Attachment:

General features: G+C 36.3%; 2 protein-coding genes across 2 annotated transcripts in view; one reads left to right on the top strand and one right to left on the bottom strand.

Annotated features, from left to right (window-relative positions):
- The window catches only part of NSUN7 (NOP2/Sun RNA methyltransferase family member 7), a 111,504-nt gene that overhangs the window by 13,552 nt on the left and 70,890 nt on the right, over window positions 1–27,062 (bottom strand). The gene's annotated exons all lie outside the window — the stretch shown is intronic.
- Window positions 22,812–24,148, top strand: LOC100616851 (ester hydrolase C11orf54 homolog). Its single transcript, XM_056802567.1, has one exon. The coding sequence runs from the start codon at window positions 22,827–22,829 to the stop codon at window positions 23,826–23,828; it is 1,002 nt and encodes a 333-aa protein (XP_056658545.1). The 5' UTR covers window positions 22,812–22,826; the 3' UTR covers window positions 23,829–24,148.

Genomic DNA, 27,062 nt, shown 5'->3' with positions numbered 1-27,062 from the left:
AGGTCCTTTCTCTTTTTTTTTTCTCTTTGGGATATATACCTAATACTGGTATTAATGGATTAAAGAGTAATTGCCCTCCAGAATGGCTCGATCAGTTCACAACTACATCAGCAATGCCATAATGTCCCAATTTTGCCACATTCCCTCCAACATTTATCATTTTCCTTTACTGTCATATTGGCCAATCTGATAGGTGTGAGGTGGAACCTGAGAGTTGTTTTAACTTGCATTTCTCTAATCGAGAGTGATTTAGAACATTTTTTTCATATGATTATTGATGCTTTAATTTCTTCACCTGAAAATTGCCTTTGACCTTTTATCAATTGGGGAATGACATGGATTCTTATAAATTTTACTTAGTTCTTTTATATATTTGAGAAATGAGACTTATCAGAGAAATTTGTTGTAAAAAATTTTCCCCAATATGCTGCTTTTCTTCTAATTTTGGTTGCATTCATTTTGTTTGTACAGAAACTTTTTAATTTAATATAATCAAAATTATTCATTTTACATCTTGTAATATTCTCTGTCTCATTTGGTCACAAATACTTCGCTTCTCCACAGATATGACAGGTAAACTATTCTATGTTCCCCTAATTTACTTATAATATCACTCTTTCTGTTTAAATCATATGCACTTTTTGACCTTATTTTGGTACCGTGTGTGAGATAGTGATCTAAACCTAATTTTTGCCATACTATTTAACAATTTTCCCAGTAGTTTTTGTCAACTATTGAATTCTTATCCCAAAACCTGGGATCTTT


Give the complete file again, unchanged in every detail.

General features: G+C 36.3%; 2 protein-coding genes across 2 annotated transcripts in view; one reads left to right on the top strand and one right to left on the bottom strand.

Annotated features, from left to right (window-relative positions):
- The window catches only part of NSUN7 (NOP2/Sun RNA methyltransferase family member 7), a 111,504-nt gene that overhangs the window by 13,552 nt on the left and 70,890 nt on the right, over window positions 1–27,062 (bottom strand). The gene's annotated exons all lie outside the window — the stretch shown is intronic.
- Window positions 22,812–24,148, top strand: LOC100616851 (ester hydrolase C11orf54 homolog). Its single transcript, XM_056802567.1, has one exon. The coding sequence runs from the start codon at window positions 22,827–22,829 to the stop codon at window positions 23,826–23,828; it is 1,002 nt and encodes a 333-aa protein (XP_056658545.1). The 5' UTR covers window positions 22,812–22,826; the 3' UTR covers window positions 23,829–24,148.

Genomic DNA, 27,062 nt, shown 5'->3' with positions numbered 1-27,062 from the left:
AGGTCCTTTCTCTTTTTTTTTTCTCTTTGGGATATATACCTAATACTGGTATTAATGGATTAAAGAGTAATTGCCCTCCAGAATGGCTCGATCAGTTCACAACTACATCAGCAATGCCATAATGTCCCAATTTTGCCACATTCCCTCCAACATTTATCATTTTCCTTTACTGTCATATTGGCCAATCTGATAGGTGTGAGGTGGAACCTGAGAGTTGTTTTAACTTGCATTTCTCTAATCGAGAGTGATTTAGAACATTTTTTTCATATGATTATTGATGCTTTAATTTCTTCACCTGAAAATTGCCTTTGACCTTTTATCAATTGGGGAATGACATGGATTCTTATAAATTTTACTTAGTTCTTTTATATATTTGAGAAATGAGACTTATCAGAGAAATTTGTTGTAAAAAATTTTCCCCAATATGCTGCTTTTCTTCTAATTTTGGTTGCATTCATTTTGTTTGTACAGAAACTTTTTAATTTAATATAATCAAAATTATTCATTTTACATCTTGTAATATTCTCTGTCTCATTTGGTCACAAATACTTCGCTTCTCCACAGATATGACAGGTAAACTATTCTATGTTCCCCTAATTTACTTATAATATCACTCTTTCTGTTTAAATCATATGCACTTTTTGACCTTATTTTGGTACCGTGTGTGAGATAGTGATCTAAACCTAATTTTTGCCATACTATTTAACAATTTTCCCAGTAGTTTTTGTCAACTATTGAATTCTTATCCCAAAACCTGGGATCTTT